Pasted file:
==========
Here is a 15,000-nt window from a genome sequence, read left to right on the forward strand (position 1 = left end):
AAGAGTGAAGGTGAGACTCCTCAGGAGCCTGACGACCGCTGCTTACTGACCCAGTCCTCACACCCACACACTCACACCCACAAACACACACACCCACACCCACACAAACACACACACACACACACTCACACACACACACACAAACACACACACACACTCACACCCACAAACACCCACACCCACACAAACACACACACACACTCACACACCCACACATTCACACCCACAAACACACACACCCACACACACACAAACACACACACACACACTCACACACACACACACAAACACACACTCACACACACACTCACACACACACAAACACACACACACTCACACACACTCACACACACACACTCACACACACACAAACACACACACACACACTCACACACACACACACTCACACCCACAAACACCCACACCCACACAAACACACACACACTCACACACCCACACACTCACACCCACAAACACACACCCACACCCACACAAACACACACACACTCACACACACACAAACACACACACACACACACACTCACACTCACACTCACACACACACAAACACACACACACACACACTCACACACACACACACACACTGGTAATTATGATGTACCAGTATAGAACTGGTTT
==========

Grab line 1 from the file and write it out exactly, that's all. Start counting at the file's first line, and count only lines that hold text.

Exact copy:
Here is a 15,000-nt window from a genome sequence, read left to right on the forward strand (position 1 = left end):